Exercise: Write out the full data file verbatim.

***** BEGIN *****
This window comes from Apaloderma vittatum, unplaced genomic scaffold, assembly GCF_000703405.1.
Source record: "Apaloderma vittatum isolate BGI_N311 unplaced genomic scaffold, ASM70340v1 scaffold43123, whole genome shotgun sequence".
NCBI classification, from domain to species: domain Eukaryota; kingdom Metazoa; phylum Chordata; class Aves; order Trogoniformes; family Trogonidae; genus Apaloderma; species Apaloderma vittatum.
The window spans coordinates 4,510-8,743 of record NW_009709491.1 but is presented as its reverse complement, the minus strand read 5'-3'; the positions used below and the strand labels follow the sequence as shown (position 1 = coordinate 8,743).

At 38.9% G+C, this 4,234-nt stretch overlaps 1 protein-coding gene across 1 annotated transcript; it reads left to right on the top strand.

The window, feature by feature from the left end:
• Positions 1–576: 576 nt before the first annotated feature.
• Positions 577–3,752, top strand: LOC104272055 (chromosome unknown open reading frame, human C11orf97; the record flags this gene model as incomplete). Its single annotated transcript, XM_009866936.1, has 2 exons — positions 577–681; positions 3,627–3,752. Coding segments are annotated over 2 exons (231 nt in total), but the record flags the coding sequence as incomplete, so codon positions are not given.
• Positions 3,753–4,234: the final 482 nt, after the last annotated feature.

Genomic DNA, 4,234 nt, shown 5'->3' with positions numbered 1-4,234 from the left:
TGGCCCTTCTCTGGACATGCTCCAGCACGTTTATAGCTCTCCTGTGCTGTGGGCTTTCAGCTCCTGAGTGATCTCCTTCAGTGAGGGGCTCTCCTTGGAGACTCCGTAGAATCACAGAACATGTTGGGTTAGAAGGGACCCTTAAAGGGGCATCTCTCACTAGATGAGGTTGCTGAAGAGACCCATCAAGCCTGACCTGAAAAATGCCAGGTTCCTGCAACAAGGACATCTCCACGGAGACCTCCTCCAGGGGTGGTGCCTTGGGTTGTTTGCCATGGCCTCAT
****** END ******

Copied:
This window comes from Apaloderma vittatum, unplaced genomic scaffold, assembly GCF_000703405.1.
Source record: "Apaloderma vittatum isolate BGI_N311 unplaced genomic scaffold, ASM70340v1 scaffold43123, whole genome shotgun sequence".
NCBI classification, from domain to species: domain Eukaryota; kingdom Metazoa; phylum Chordata; class Aves; order Trogoniformes; family Trogonidae; genus Apaloderma; species Apaloderma vittatum.
The window spans coordinates 4,510-8,743 of record NW_009709491.1 but is presented as its reverse complement, the minus strand read 5'-3'; the positions used below and the strand labels follow the sequence as shown (position 1 = coordinate 8,743).

At 38.9% G+C, this 4,234-nt stretch overlaps 1 protein-coding gene across 1 annotated transcript; it reads left to right on the top strand.

The window, feature by feature from the left end:
• Positions 1–576: 576 nt before the first annotated feature.
• Positions 577–3,752, top strand: LOC104272055 (chromosome unknown open reading frame, human C11orf97; the record flags this gene model as incomplete). Its single annotated transcript, XM_009866936.1, has 2 exons — positions 577–681; positions 3,627–3,752. Coding segments are annotated over 2 exons (231 nt in total), but the record flags the coding sequence as incomplete, so codon positions are not given.
• Positions 3,753–4,234: the final 482 nt, after the last annotated feature.

Genomic DNA, 4,234 nt, shown 5'->3' with positions numbered 1-4,234 from the left:
TGGCCCTTCTCTGGACATGCTCCAGCACGTTTATAGCTCTCCTGTGCTGTGGGCTTTCAGCTCCTGAGTGATCTCCTTCAGTGAGGGGCTCTCCTTGGAGACTCCGTAGAATCACAGAACATGTTGGGTTAGAAGGGACCCTTAAAGGGGCATCTCTCACTAGATGAGGTTGCTGAAGAGACCCATCAAGCCTGACCTGAAAAATGCCAGGTTCCTGCAACAAGGACATCTCCACGGAGACCTCCTCCAGGGGTGGTGCCTTGGGTTGTTTGCCATGGCCTCAT